Max Scherzer ties nine-inning record with 20 strikeouts against the Tigers

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Update (9:45 PM EDT): Scherzer served up a solo home run to J.D. Martinez on his first pitch of the ninth inning to make it a 3-2 ballgame. He bounced back to strike out Cabrera for number 19. Victor Martinez singled to put the tying run on base. (Martinez, by the way, is the only hitter who didn’t strike out at least once against Scherzer on Wednesday night.) Scherzer then fanned Justin Upton on a slider for number 20. James McCann grounded out to third base to end the game in a 3-2 win for the Nationals. Scherzer ends up tying the nine-inning record with 20 strikeouts.

Scherzer threw 119 pitches, 96 of them for strikes. That’s almost an 81 percent strike rate.

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Earlier, we noted that Nationals starter Max Scherzer got nine consecutive outs on strikeouts in Wednesday’s start against the Tigers. He didn’t let up as the night went on. Scherzer will take the hill in the top of the ninth inning with 18 strikeouts to his name.

We usually do these live reports of games for pitchers flirting with no-hitters, but we figure what Scherzer has done is arguably even more special. There have only been 30 games in which a pitcher has struck out 18 or more batters in a game. Tom Cheney struck out 21 in a 16-inning game for the Washington Senators against the Orioles in 1962. Three pitchers are tied for the single-game nine-inning strikeout record with 20: Kerry Wood, Randy Johnson, and Roger Clemens (who did it twice).

Scherzer, who has already set the Nationals’ franchise record with 18 strikeouts, will face J.D. Martinez, Miguel Cabrera, and Victor Martinez to kick off the ninth inning.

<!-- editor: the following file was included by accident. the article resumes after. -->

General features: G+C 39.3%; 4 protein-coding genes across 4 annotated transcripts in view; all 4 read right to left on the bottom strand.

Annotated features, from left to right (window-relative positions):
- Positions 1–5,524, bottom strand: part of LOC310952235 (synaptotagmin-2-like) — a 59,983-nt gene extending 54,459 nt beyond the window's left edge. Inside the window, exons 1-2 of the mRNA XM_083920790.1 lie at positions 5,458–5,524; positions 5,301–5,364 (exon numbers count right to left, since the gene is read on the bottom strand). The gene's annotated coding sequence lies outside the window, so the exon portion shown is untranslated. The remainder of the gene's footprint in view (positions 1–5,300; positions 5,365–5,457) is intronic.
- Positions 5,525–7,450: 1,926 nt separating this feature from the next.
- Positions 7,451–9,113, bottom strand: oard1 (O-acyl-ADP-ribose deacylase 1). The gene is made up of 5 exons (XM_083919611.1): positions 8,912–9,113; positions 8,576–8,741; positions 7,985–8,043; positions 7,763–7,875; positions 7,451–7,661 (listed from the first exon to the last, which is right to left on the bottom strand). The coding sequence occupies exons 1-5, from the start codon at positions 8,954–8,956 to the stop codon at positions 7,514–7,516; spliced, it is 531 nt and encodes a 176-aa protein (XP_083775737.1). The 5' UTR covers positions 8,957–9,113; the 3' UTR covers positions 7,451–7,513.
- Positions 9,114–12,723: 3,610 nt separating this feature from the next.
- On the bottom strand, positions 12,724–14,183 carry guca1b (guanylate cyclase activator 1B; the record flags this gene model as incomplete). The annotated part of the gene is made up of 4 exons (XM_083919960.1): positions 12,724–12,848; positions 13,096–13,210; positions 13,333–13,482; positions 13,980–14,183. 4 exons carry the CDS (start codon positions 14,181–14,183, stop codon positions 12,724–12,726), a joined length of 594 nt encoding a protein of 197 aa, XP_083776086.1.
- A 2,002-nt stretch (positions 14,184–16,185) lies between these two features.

The Nationals gave Scherzer three runs of support. Daniel Murphy has two RBI singles and an RBI double, and Danny Espinosa smacked a solo homer in the seventh. The Tigers’ lone run came on a Jose Iglesias solo home run.

Shohei Ohtani agrees to $30 million deal for 2023 with Angels

Jayne Kamin-Oncea-USA TODAY Sports
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ANAHEIM, Calif. — Shohei Ohtani agreed to a $30 million deal with the Los Angeles Angels for the 2023 season in the two-way superstar’s final year of arbitration eligibility before free agency.

The Angels announced the deal, avoiding a potentially complicated arbitration case with the 2021 AL MVP.

Ohtani’s deal is fully guaranteed, with no other provisions. The contract is the largest ever given to an arbitration-eligible player, surpassing the $27 million given to Mookie Betts by the Boston Red Sox in January 2020, a month before he was traded to the Los Angeles Dodgers.

Ohtani is having another incredible season at the plate and on the mound for the Angels, regularly accomplishing feats that haven’t occurred in the major leagues since Babe Ruth’s heyday. He is a strong contender for the AL MVP award again alongside the Yankees’ Aaron Judge, who has tied the AL home run record and is closing in on the batting Triple Crown.

Ohtani is batting .276 with 34 homers, 94 RBIs and a .888 OPS as the Halos’ designated hitter. He is 15-8 with a 2.35 ERA and 213 strikeouts as their ace on the mound, and opponents are batting only .207 against him.

The 28-year-old Ohtani still will be a free agent after the 2023 season, and his future could be tied to the immediate fortunes of the Angels, who will complete their seventh consecutive losing season next week. The Angels didn’t trade Ohtani at the deadline despite being out of the playoff race again, and Ohtani is wildly popular among the club’s fans.

Ohtani repeatedly has said winning will be an important factor in choosing his home beyond 2023, and Angels owner Arte Moreno is currently exploring a sale of the team.

Moreno’s leadership has been widely criticized during the Angels’ mostly miserable run of play since 2009, and a fresh start with deep-pocketed new owners could be the best chance to persuade Ohtani to stay with the franchise he joined in 2018 from Japan. Ohtani immediately won the AL Rookie of the Year award, and he rounded into unique form last season after recovering fully from Tommy John surgery.